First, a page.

For the last 30+ years I have enjoyed being part of a friends and family Passover Seder where we tell the traditional story of Moses leading people out of Egypt and their bonds of slavery, and then share ideas about the meaning of freedom, our central theme. A number of years ago I contributed to our freedom discussion the lyrics of Bob Marley’s Redemption Song, inspired by the lines, “Emancipate yourself from mental slavery, only ourselves can free our minds.” These lines seem even more relevant to me today, as I hear so many comments about the futility of our times, that we’re all so polarized, that so many problems we face, such as climate change are seemingly insurmountable.

A recent Laura Flanders segment features V (formerly Eve Ensler) speaking on “Reckoning With Our Past, Transforming the Future.” V poignantly implores us to open ourselves to envisioning the world we want to live in, to take the risk of seeing these possibilities and then creating pathways to make this happen. She says, “What we cannot see cannot unfold.” To me, this is one way to emancipate ourselves from restrictive narratives and consider how to move forward to address the concerns of our time.

Furthering V’s message, taking inspiration from our youth, I want to reference the recent UDHR Town Hall presented by the juniors of the Developmental Psychology for Adolescents class at Arroyo High School. This year, the students chose the theme Light the Path. During this presentation, students portrayed current situations they are deeply concerned about, such as being fearful of expressing their worries about their gender identity, and how they want to address these concerns. I asked the students during the Q & A period how knowing about the UDHR affected their developing this presentation. One of the students explained that the Articles of the UDHR helped them find a place for where their issues of concern were situated, and that the aspirational right stated in the given Article offered them a “path” to take action.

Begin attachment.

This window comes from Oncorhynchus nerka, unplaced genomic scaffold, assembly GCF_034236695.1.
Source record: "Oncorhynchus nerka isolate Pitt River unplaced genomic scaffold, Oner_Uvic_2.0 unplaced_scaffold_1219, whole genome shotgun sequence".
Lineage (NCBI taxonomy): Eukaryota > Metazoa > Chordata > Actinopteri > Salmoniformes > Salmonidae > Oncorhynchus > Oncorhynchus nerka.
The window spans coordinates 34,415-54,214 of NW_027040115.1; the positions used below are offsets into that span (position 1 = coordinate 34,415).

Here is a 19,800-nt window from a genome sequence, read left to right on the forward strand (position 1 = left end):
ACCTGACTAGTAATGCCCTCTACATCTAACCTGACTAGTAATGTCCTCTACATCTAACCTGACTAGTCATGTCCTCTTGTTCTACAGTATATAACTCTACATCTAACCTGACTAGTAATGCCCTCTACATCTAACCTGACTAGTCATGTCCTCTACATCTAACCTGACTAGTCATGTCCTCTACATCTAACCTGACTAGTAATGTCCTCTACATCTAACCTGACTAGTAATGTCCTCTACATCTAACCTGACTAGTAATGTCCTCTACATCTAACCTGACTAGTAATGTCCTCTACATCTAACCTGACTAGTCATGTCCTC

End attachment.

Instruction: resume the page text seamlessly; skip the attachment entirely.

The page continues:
We offer resources to encourage your own envisioning of the world that is possible to address your areas of concern, as well as to distinguish fact from fiction, and to speak up and take action, individually and collectively.  Our attention and engagement are vital ingredients to furthering what so many before us have done to bring about a world that provides equality, justice and dignity for all people.

With appreciation and best regards,

Sandy Sohcot, Director

Using the UDHR to Guide Positve Action